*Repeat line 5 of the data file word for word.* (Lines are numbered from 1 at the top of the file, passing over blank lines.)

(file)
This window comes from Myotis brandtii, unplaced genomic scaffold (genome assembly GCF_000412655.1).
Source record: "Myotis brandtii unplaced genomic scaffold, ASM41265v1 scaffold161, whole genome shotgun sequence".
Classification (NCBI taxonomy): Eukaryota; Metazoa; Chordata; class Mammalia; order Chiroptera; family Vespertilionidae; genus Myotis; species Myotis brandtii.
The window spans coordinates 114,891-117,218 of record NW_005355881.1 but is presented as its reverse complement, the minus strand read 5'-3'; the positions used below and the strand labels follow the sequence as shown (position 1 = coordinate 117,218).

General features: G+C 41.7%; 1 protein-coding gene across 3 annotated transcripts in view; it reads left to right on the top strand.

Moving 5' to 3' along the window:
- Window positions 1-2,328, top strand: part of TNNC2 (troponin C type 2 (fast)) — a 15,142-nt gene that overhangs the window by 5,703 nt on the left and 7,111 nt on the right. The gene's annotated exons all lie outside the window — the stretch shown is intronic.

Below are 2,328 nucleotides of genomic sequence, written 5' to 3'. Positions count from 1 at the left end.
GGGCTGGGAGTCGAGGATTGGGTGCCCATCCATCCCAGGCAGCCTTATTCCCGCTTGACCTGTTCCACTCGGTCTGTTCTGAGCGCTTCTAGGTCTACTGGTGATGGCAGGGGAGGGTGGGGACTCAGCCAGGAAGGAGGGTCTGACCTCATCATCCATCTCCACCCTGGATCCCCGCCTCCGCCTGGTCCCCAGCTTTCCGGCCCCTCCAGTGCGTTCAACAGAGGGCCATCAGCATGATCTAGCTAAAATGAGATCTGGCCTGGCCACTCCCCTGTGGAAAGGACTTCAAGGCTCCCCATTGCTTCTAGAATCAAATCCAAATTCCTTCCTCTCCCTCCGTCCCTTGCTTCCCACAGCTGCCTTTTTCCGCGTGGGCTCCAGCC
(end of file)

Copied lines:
General features: G+C 41.7%; 1 protein-coding gene across 3 annotated transcripts in view; it reads left to right on the top strand.